4. Jose Canseco, 1 selection (1999 2.5 WAR) - In 1999, Jose Canseco posted the best single season for a Devil Rays DH in franchise history, a mark that has still yet to be challenged. Canseco put up monster numbers posting a .921 OPS and launching 34 homeruns into the empty Tropicana Field seats. Canseco was voted into the All Star game as a starter, the first and only Devil Rays player to do so until Evan Longoria in 2009. Like Longoria, Canseco skipped the game due to Injury.

3. David Price, 2 selections (2010 4.3 WAR, 2011 3.4* WAR) - David Price was selected again this year to represent the Rays in the midsummer classic, but it will be 2010 that will always be remembered for Price as he became the first Rays pitcher to start an All Star game. The honor came as he was in the midst of a Cy Young Caliber season posting a 19-6 record with a 2.72 ERA and 188 punchouts. Price pitched two scoreless innings in the game, allowing 1 hit and striking out one before being replaced by Yankee Andy Pettite. Price is capable of starting a few more All Star games in his future and this promises to be just the start of a long All Star resume for the young lefty.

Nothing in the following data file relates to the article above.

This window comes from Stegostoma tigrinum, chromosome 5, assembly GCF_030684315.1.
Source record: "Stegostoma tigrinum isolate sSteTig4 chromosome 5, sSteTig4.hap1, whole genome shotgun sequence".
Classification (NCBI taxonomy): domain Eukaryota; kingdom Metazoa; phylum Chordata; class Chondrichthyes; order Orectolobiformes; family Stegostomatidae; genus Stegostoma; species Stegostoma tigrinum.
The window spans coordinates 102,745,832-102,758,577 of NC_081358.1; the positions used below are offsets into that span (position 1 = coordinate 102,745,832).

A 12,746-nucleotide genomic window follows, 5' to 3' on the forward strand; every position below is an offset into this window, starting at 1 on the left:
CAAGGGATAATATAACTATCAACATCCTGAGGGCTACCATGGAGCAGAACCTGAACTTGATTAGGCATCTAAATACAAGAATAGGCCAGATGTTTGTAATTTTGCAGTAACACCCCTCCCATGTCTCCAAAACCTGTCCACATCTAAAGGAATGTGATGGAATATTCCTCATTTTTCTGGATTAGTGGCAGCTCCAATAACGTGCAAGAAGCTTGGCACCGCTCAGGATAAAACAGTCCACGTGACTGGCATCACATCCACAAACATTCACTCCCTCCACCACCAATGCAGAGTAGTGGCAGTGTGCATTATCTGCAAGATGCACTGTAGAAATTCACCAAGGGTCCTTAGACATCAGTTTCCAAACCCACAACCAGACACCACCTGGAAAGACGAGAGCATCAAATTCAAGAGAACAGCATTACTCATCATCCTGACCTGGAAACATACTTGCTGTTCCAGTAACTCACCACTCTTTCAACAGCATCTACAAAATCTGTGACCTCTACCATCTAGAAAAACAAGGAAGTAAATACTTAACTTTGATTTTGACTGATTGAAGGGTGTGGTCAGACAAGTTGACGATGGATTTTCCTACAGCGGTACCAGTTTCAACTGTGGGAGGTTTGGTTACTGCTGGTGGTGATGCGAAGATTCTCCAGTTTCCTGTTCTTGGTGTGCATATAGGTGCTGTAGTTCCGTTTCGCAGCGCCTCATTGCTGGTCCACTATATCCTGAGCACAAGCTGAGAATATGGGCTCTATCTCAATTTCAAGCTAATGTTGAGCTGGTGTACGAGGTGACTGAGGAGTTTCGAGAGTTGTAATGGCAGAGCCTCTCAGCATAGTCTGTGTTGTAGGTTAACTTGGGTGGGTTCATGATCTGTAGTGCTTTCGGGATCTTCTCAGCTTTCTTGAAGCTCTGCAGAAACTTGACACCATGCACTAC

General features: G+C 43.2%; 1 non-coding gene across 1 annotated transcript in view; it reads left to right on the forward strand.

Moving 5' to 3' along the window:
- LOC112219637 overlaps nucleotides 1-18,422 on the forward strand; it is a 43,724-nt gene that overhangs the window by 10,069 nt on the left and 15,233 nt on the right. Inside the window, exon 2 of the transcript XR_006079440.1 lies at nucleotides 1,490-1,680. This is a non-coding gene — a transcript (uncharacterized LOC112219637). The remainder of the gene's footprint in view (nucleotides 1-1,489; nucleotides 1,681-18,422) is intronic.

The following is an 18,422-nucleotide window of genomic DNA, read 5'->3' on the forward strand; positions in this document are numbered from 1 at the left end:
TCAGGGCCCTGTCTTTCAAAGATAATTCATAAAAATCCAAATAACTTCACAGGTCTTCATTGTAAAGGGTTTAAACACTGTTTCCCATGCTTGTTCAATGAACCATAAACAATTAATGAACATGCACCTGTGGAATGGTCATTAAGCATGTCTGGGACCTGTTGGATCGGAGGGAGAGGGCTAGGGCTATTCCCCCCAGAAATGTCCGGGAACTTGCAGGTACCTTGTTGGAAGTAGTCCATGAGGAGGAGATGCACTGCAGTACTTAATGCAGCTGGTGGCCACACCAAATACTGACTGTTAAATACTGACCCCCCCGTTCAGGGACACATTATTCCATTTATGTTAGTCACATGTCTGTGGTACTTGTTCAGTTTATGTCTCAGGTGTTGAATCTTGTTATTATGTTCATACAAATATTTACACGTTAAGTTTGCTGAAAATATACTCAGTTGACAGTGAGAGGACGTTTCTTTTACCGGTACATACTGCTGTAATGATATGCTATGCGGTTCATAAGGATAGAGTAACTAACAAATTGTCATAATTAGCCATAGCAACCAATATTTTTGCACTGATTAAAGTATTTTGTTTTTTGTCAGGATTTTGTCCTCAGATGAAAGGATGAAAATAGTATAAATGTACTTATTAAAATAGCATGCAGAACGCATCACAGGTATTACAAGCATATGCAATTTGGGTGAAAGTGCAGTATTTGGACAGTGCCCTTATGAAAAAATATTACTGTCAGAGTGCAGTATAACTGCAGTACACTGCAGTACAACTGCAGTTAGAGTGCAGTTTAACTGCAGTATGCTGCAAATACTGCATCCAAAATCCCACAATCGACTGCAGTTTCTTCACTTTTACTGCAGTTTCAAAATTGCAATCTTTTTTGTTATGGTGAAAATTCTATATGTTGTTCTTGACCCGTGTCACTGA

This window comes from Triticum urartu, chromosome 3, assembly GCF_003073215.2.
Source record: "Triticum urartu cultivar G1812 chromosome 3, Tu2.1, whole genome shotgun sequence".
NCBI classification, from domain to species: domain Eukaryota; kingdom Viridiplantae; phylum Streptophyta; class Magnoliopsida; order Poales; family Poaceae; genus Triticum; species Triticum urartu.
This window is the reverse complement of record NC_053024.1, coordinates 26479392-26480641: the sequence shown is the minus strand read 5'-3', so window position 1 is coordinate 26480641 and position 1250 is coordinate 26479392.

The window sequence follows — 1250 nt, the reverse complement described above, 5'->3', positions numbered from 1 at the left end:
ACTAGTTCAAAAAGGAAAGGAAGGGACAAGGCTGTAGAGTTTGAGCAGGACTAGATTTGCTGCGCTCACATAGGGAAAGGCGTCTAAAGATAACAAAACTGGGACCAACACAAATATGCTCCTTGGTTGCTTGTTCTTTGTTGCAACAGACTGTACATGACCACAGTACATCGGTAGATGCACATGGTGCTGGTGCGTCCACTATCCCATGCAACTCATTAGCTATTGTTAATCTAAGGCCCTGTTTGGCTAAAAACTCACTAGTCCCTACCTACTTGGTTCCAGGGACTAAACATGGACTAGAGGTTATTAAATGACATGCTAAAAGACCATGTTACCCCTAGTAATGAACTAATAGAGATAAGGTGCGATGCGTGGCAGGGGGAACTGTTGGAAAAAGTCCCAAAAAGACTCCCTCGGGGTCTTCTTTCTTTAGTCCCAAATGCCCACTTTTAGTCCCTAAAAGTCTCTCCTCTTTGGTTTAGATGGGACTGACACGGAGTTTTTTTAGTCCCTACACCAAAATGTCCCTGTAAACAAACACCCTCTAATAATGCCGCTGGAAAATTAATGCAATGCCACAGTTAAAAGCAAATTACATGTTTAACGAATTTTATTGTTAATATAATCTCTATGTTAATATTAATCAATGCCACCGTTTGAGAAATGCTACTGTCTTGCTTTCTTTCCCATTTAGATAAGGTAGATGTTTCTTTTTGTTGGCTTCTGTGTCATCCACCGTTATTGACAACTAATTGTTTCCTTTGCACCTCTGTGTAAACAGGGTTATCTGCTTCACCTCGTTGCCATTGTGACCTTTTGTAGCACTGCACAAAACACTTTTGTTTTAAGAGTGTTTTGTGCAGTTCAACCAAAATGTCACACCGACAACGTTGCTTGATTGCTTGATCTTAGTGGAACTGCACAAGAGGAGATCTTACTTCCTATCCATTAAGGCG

2. Evan Longoria, 3 selections (2008 5.5 WAR, 2009 7.5 WAR, 2010 7.5 WAR) - In 2008, Rays superstar third baseman Evan Longoria began his assault on the baseball world as he became the first Ray to be named to the All Star team in his rookie year. Longoria would go on to play in the next two All Star games, being named as a starter in both 2009 and 2010. In 2010, he (along with teammates Carl Crawford and David Price) became the first Ray to start an All-Star game. Longoria is in the midst of a down season after missing the first month with an injury so it is no surprise that he has been left of the AL roster in 2011, but the future is bright and expect to see Longo topping the thirdbase voting for many years to come.